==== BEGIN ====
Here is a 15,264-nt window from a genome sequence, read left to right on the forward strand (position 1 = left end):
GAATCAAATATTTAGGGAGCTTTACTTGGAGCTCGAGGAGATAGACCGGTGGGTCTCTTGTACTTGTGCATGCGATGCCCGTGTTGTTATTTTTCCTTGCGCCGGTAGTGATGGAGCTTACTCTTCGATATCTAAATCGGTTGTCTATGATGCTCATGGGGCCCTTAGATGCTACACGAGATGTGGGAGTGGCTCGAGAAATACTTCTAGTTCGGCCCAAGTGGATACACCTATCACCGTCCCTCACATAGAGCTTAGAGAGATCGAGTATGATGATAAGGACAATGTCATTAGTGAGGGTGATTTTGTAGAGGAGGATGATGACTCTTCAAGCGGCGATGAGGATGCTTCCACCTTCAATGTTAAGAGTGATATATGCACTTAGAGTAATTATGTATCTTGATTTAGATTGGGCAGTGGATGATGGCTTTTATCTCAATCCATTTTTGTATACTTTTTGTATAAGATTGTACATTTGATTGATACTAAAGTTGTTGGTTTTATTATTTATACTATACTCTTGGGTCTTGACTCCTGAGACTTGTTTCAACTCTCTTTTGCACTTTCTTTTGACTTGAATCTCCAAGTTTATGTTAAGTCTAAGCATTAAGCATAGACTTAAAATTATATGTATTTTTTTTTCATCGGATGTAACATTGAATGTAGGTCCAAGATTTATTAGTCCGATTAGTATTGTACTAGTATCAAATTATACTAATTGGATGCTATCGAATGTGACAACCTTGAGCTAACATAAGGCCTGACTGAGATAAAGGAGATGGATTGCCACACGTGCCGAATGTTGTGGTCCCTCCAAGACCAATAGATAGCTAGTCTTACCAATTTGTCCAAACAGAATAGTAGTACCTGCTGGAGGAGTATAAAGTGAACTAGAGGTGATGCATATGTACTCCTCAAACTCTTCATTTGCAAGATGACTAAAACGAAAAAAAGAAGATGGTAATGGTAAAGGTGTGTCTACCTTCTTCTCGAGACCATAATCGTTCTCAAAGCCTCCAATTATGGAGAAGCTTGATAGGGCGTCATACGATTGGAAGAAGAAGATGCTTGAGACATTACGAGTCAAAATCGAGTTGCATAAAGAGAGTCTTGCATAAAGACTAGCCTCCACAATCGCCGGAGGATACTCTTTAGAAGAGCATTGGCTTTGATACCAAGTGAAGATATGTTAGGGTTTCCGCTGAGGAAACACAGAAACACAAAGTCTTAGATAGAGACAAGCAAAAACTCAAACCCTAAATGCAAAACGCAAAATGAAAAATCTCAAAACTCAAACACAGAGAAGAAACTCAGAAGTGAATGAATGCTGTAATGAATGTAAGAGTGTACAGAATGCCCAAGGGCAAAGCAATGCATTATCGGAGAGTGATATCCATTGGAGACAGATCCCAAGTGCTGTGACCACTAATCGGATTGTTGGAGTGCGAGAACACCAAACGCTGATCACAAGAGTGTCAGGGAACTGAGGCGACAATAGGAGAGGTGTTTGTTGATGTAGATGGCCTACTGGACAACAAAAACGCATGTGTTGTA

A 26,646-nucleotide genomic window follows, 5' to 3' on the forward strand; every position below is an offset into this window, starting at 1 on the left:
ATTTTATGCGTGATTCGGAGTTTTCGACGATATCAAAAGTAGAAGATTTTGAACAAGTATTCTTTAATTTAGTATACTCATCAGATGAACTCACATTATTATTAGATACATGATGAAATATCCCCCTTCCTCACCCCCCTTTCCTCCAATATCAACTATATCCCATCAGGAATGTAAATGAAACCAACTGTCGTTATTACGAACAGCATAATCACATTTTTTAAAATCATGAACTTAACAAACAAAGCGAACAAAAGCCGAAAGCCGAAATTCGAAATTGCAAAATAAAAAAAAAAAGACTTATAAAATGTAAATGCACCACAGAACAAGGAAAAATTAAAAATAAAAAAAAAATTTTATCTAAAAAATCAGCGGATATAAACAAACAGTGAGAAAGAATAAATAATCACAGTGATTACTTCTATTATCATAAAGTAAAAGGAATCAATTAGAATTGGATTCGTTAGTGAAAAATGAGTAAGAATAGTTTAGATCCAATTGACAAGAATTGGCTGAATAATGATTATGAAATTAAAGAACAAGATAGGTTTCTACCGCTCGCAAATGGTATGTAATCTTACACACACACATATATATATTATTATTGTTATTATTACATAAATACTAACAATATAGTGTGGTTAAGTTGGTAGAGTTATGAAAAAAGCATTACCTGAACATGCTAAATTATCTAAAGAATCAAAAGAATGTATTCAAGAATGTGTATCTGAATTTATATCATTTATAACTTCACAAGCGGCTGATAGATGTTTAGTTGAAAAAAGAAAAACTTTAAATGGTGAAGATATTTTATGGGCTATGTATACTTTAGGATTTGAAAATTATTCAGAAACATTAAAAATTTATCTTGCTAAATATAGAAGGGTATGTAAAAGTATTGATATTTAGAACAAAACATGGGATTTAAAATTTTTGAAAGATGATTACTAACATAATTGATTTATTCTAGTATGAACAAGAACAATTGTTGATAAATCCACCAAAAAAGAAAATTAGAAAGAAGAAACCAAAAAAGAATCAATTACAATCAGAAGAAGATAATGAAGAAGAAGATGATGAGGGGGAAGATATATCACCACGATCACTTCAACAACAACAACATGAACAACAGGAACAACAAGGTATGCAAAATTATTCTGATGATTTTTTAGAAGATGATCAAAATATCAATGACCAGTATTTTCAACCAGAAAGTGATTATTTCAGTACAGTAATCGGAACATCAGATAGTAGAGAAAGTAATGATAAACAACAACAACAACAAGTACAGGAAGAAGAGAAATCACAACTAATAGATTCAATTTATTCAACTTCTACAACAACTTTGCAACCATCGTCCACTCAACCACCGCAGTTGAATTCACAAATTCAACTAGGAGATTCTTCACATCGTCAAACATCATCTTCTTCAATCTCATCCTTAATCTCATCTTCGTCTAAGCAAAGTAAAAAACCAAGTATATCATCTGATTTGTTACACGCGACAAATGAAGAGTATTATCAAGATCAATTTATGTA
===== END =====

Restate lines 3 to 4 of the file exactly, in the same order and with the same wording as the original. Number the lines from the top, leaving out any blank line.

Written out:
A 26,646-nucleotide genomic window follows, 5' to 3' on the forward strand; every position below is an offset into this window, starting at 1 on the left:
ATTTTATGCGTGATTCGGAGTTTTCGACGATATCAAAAGTAGAAGATTTTGAACAAGTATTCTTTAATTTAGTATACTCATCAGATGAACTCACATTATTATTAGATACATGATGAAATATCCCCCTTCCTCACCCCCCTTTCCTCCAATATCAACTATATCCCATCAGGAATGTAAATGAAACCAACTGTCGTTATTACGAACAGCATAATCACATTTTTTAAAATCATGAACTTAACAAACAAAGCGAACAAAAGCCGAAAGCCGAAATTCGAAATTGCAAAATAAAAAAAAAAAGACTTATAAAATGTAAATGCACCACAGAACAAGGAAAAATTAAAAATAAAAAAAAAATTTTATCTAAAAAATCAGCGGATATAAACAAACAGTGAGAAAGAATAAATAATCACAGTGATTACTTCTATTATCATAAAGTAAAAGGAATCAATTAGAATTGGATTCGTTAGTGAAAAATGAGTAAGAATAGTTTAGATCCAATTGACAAGAATTGGCTGAATAATGATTATGAAATTAAAGAACAAGATAGGTTTCTACCGCTCGCAAATGGTATGTAATCTTACACACACACATATATATATTATTATTGTTATTATTACATAAATACTAACAATATAGTGTGGTTAAGTTGGTAGAGTTATGAAAAAAGCATTACCTGAACATGCTAAATTATCTAAAGAATCAAAAGAATGTATTCAAGAATGTGTATCTGAATTTATATCATTTATAACTTCACAAGCGGCTGATAGATGTTTAGTTGAAAAAAGAAAAACTTTAAATGGTGAAGATATTTTATGGGCTATGTATACTTTAGGATTTGAAAATTATTCAGAAACATTAAAAATTTATCTTGCTAAATATAGAAGGGTATGTAAAAGTATTGATATTTAGAACAAAACATGGGATTTAAAATTTTTGAAAGATGATTACTAACATAATTGATTTATTCTAGTATGAACAAGAACAATTGTTGATAAATCCACCAAAAAAGAAAATTAGAAAGAAGAAACCAAAAAAGAATCAATTACAATCAGAAGAAGATAATGAAGAAGAAGATGATGAGGGGGAAGATATATCACCACGATCACTTCAACAACAACAACATGAACAACAGGAACAACAAGGTATGCAAAATTATTCTGATGATTTTTTAGAAGATGATCAAAATATCAATGACCAGTATTTTCAACCAGAAAGTGATTATTTCAGTACAGTAATCGGAACATCAGATAGTAGAGAAAGTAATGATAAACAACAACAACAACAAGTACAGGAAGAAGAGAAATCACAACTAATAGATTCAATTTATTCAACTTCTACAACAACTTTGCAACCATCGTCCACTCAACCACCGCAGTTGAATTCACAAATTCAACTAGGAGATTCTTCACATCGTCAAACATCATCTTCTTCAATCTCATCCTTAATCTCATCTTCGTCTAAGCAAAGTAAAAAACCAAGTATATCATCTGATTTGTTACACGCGACAAATGAAGAGTATTATCAAGATCAATTTATGTA